• Fri, 18:46: "You're clearly not putting America first if you're using Russian propaganda." Damn straight. #maddow #UniteBlue
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Mar. 31st, 2017 12:00 pm

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The Stars Are Legion by Kameron Hurley

5 of 5 stars

This is my first really good book of 2017. I pre-ordered it sight unseen, and it's quintessential Kameron Hurley: messy, gory and brutal, full of unlikable characters and hard choices.

The worldbuilding stands out with this one, however. The Legion is a swarm of living biological worldships orbiting an artificial sun, and the "humans" (and I use the term loosely, as they're clearly not Earth humans; furthermore, they've evolved in tandem with the worldships) in this book inhabit these worlds like intestinal bacteria, or maybe parasites. Our two protagonists, Zan and Jayd, are both unreliable narrators. Zan because she has amnesia, a groan-inducing trope that turns out to have very important plot reasons, and Jayd because she holds her cards so close to the vest, and is playing such a deeply layered game, the reader is never sure if Jayd herself knows what she is supposed to be doing. Zan and Jayd are part of an ongoing battle for control of the Legion, a generations-long war that is about to come to an end, one way or another. The worlds of the Legion are dying, and the fabled ship the Mokshi, which Zan has been told she repeatedly tries to board, repeatedly fails, and returns with her memories stripped from her each time, holds the key to the Legion's survival.

The book is divided into three sections. The middle section is the longest, and is the torturous story of Zan's journey through the guts of the worldship Katazyrna. This is where the worldbuilding gets down to the blood and guts and slime; there are some deeply disturbing things to be found here, and this part of the book is not for the fainthearted. Yet all this, no matter how nasty it is, is necessary. The people Zan meets on her journey to the upper levels of Katazyrna, and the choices she makes to get her little band to their destination, change Zan in profound ways. This character arc comes to its fruition in the final section of the book, when the truth of Zan's previous life, and her journey, is revealed. The final choice she makes tears herself free of the endless loop she had been trapped in, and sets her newly rebirthed worldship on the path free of the Legion.

This is supposedly a standalone book, but I hope Hurley writes more stories in this universe. I would love to know, at a minimum, how the Legion was built and who built it. Still, we do have this book, and it is fan-freaking-tastic.
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Mar. 30th, 2017 12:00 pm

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  • Wed, 17:47: RT @TeaPainUSA: GOP: We can't release Trump's tax returns, but here's your neighbor's browser history.
  • Wed, 18:00: I think future history books will cite the day Citizens United was decided as the day America died. #inners #uniteblue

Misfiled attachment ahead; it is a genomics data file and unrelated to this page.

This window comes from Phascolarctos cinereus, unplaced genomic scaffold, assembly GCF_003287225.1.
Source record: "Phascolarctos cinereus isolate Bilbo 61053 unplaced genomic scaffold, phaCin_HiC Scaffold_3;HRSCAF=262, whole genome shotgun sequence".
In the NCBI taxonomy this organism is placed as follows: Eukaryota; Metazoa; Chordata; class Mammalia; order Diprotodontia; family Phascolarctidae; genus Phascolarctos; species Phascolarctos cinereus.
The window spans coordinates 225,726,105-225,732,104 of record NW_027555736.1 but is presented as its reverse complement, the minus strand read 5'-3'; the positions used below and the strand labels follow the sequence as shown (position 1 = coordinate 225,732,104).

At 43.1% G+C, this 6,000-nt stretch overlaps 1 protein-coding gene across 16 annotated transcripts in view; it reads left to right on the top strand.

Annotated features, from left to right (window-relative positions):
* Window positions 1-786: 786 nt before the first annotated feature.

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Mar. 29th, 2017 12:00 pm

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Mar. 28th, 2017 12:00 pm

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The Vision, Volume 1 by Tom   King

5 of 5 stars

This is one of the best graphic novels I have read this year. I'm not going to write a separate review of the second volume, Little Better Than a Beast, as the two tell one complete story and should be taken together. 
 
This is the story of the Vision, the "synthezoid" (Marvel's version of an android) created by the villain Ultron, and his attempts to live a normal human life with a family. Needless to say, this does not work out. I'm tempted to compare his journey to the story of Data in Star Trek: The Next Generation, but this is a far darker tale, with extensive quotations (and volume titles) from The Merchant of Venice to drive home the point that this is, and will be, a Shakespearean tragedy. I realized this about halfway through Vol. 1, but that didn't stop me from reading. This may be a tragedy, but it is a fantastic one, with explorations of what it means to be human, whether an artificial being can ever reach such heights, and whether, in the end, any of it matters. 
 
The structure is a little different in that there is an omniscient narrator, the identity of which is revealed at the end of the first volume. The Avengers don't come off too well in this story (well, we know Tony Stark is an asshole, but here he's rather more assholish than usual), and were I the Vision, I would tell them to leave me the fuck alone from here on out. Which is the beauty of this story, in Volume 1 and (especially) Volume 2: even though the Vision ends up doing some terrible things, the reader understands perfectly why he does them; and this reader, at least, considered whether or not she might do the exact same thing in the given circumstances. 
 
The art, by Gabriel Hernandez Walta and Jordan Bellaire, is very good, perfectly complementing the story. On the last page of Volume 2, there is a bit of (gasp) shall we say hope? for the future, a small glow of light in contrast to this story's darkness. This is a thoroughly adult graphic novel, and should not be missed.
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Mar. 27th, 2017 12:00 pm

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Mar. 26th, 2017 12:00 pm

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Mar. 25th, 2017 12:00 pm

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June 2017

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Words To Live By

Being a writer is a very peculiar sort of a job: it’s always you versus a blank sheet of paper (or a blank screen) and quite often the blank piece of paper wins. ~Neil Gaiman

Of course I am not worried about intimidating men. The type of man who will be intimidated by me is exactly the type of man I have no interest in. ~Chimamanda Ngozi Adichie

The road to hell is paved with adverbs. ~Stephen King

The man who does not read has no advantage over the man who cannot read. ~Mark Twain

I feel free and strong. If I were not a reader of books I could not feel this way. ~Walter Tevis

A reader lives a thousand lives before he dies. The man who never reads lives only one. ~George R.R. Martin